Durham v Sussex, Day Two: Ben Stokes reminds England why they cannot do without him

England might have thought they were good enough to do without Ben Stokes, but if so he proved them wrong against Sussex

Nigel Roddis/Getty Images Ben Stokes
Ben Stokes

If England thought they were good enough to do without him, Ben Stokes’ 7-67 reminded them they have no choice but to find a place for him.

Stokes was adamant last night he is not out to prove anything after being overlooked for the Test series with Sri Lanka, but he could scarcely have not made his point any more forcefully,

There was an irony to Stokes rampaging through Sussex’s batting line-up as the Three Lions struggled desperately just down the motorway.

Stokes ought to have been there to help but, having recently returned from a broken wrist, he was told to get more overs in his legs.

Bowling fast in Test cricket having only two County Championship matches after a long lay-off is only possible, apparently, if your name is Stuart Broad.

Durham are happy to enjoy Stokes while they can.

With the India series starting two days after their next Championship game, in four-day terms that probably means today and tomrrow.

They had better hope Graham Onions, who had a bowl on the outfield yesterday, is fit again by then.

Stokes’ early scalps were earned in part by the groundwork laid by John Hastings and Chris Rushworth.

Chris Nash edged Rushworth just in front of second, then first slip, and scrambled for his ground only for Paul Coughlin’s throw from cover to miss the stumps.

Luke Wells was still in single figures when he decided too late against a pull and looped the ball over the slips for four of the 11 runs Hastings conceded in a six-over burst.

The durability of the balls in this season’s Championship is pathetic – bad news for change bowlers

However the one Durham started with was so feeble it was replaced for the 18th over (it lasted four more than Sussex’s) before Stokes even came on.

As when Sussex changed theirs early on day one, the replacement seemed more responsive.

Stokes said: “Fortunately we got quite a hard ball with a big seam and it was very easy to shine.”

He needed just five deliveries with it before he struck.

Phil Mustard had a strange day. The wicketkeeper is badly out of form with bat and gloves and his cause was not helped by Stuart Poynter’s 42, catch and two stumpings for the seconds yesterday. Mustard is a class act but we may found out sooner rather than later if Ponyter was signed to provide competition.

On paper, Mustard did himself no harm either with four catches, but not before unwittingly creating two with careless hands.

When Wells edged, the diving Mustard could only knock the ball in the direction of Scott Borthwick, who reacted well. When he palmed one over the bar from Nash, Paul Collingwood clung on for Coughlin.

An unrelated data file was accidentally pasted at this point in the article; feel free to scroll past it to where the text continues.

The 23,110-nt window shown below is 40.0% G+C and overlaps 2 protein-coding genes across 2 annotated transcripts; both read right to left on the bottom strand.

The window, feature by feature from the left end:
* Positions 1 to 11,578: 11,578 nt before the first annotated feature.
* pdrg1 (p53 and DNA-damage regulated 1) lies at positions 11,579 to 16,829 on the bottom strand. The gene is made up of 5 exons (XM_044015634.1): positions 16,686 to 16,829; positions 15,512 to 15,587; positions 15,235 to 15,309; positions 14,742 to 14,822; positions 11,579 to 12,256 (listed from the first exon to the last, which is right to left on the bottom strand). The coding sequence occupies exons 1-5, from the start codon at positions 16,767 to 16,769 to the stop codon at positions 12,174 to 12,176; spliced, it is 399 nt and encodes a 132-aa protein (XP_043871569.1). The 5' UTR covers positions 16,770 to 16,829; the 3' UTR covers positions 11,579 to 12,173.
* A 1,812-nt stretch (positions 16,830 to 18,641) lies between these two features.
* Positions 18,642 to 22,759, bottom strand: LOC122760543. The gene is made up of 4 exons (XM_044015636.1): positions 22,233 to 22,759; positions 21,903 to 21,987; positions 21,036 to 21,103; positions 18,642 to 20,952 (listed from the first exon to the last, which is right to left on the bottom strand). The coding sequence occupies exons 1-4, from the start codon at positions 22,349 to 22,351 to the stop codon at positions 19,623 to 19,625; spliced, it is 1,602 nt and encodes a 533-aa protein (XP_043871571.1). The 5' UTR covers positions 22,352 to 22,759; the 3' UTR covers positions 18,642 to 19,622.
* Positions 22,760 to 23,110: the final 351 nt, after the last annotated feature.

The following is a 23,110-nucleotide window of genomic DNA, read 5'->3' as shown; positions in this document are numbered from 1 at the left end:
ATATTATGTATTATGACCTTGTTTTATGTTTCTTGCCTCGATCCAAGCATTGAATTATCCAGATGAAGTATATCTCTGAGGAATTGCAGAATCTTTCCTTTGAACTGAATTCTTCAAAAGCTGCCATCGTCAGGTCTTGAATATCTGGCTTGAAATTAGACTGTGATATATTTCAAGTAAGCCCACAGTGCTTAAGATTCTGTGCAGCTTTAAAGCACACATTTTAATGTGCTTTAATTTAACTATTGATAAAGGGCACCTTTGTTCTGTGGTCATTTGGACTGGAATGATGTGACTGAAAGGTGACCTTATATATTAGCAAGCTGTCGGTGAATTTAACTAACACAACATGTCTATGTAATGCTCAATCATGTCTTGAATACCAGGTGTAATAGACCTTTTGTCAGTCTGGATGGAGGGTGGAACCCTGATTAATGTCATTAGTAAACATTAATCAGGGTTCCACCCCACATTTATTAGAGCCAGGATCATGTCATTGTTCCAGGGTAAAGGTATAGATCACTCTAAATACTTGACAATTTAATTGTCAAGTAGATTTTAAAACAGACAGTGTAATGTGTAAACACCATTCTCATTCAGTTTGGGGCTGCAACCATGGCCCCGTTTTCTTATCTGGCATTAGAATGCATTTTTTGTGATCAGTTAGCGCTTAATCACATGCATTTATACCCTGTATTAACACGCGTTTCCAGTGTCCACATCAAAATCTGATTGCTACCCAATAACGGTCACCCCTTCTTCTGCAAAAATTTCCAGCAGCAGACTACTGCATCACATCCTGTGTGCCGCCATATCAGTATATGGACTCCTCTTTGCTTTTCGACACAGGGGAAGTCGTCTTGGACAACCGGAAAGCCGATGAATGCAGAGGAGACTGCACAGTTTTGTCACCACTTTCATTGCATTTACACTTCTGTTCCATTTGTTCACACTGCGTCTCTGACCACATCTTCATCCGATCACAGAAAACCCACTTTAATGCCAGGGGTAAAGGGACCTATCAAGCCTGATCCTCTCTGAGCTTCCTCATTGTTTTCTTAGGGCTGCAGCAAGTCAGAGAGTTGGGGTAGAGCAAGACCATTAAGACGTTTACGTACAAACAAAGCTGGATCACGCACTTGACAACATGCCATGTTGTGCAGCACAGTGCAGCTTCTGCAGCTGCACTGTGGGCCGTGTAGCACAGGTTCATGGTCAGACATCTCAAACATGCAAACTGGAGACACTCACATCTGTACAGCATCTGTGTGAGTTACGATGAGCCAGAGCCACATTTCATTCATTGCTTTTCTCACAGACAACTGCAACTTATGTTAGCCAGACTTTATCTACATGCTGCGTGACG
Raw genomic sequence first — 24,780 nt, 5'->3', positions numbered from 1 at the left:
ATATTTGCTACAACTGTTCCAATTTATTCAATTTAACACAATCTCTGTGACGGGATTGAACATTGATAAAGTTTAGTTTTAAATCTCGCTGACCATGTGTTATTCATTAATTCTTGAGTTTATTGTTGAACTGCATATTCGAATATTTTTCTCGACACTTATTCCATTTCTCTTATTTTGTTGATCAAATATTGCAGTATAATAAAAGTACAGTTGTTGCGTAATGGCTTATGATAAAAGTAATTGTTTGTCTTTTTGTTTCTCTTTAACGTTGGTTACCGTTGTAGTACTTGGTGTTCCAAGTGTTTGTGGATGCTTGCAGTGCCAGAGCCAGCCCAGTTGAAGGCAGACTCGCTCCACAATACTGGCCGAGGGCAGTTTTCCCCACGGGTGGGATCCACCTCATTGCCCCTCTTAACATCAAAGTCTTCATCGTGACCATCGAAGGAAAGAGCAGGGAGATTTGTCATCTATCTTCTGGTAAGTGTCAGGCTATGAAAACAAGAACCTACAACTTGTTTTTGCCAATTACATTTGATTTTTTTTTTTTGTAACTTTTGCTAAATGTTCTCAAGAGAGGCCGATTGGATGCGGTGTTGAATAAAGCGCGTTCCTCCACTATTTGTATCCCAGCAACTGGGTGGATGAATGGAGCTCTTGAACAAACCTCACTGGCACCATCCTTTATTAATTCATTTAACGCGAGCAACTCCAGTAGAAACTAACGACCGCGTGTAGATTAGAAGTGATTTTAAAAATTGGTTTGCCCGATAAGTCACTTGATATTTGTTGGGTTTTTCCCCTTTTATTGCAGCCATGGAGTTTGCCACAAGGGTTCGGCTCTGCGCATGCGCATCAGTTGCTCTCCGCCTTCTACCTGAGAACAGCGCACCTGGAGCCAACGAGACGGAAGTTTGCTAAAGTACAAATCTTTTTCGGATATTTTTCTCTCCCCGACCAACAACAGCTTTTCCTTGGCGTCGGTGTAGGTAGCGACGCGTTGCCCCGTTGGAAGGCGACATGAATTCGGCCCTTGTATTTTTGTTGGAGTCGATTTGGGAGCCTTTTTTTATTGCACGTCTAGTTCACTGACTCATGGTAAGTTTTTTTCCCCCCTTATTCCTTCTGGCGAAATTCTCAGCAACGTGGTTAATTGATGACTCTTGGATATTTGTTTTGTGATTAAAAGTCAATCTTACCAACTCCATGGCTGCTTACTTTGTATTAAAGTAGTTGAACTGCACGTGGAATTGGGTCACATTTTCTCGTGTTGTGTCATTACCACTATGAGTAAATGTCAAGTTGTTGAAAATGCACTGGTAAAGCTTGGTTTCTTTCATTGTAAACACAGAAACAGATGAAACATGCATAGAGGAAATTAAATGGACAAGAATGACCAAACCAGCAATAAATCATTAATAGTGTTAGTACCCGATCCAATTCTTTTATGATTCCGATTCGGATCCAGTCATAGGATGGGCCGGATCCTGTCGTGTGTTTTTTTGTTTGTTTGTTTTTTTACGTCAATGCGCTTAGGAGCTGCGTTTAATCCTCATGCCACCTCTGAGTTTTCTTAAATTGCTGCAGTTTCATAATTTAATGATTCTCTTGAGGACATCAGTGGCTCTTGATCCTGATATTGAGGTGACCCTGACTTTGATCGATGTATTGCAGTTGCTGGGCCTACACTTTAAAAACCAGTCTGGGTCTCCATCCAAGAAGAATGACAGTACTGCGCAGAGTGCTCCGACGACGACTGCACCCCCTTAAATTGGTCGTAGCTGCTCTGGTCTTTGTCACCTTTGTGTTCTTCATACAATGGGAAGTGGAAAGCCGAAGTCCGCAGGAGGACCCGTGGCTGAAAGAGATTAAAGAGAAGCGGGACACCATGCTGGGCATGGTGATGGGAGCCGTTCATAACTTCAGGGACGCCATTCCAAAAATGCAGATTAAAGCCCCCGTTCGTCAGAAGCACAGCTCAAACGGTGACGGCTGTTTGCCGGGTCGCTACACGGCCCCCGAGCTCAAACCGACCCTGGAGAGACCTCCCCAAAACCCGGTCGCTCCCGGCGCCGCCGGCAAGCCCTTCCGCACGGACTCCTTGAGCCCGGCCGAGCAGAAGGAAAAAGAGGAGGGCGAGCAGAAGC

The danger of following Rushworth and Hastings is always that the pressure will be released.

Stokes’ greater threat normally comes with less economy but his first six overs produced as many scoring shots – three – as wickets.

He sent down snorters like the one Nash, on 28, was just able to get his hands out of the way of before it reared at him. Coughlin pitches the ball up in search of swing but after consecutive cover drives he pulled his length back and, as well as being harder to hit, instantly removed Nash.

The beauty of Stokes is he finds different ways of taking wickets.

After an away swinger had Rory Hamilton-Brown caught behind, Ed Joyce lost leg stump to a ball speared in and Ben Brown’s half-hearted attempt to play a bouncer saw him caught behind – off his shoulder, he protested in vain. Sussex had gone from 56-0 to 79-5 in 12 overs.

Steffan Piolet played on to give Stokes a five-wicket haul after lunch, the fourth of his career in all formats of the game. The only other for Durham was in 2011’s opening match.

With the ball finally wrestled from Stokes’ hands after 14 overs broken only by lunch, Hastings finally got his dues, James Tredwell edging to Borthwick and Steve Magoffin’s swipe picking out Mustard. Lewis fell to Stokes in similar fashion.

Only Luke Wright offered any resistance. He knew he had messed up when the two he hoped for from the start of Stokes’ 18th over turned out to be one. Given five balls to block, Lewis Hatchett managed one before playing on.

Durham extended the lead to 237 for the loss of Mark Stoneman.

Keaton Jennings is one shot short of a half-century and, less than a week after their first four-day win of 2014, Durham’s garden looks rosey.

Durham beat MCC Young Cricketers by 130 runs in the Second XI Trophy yesterday.

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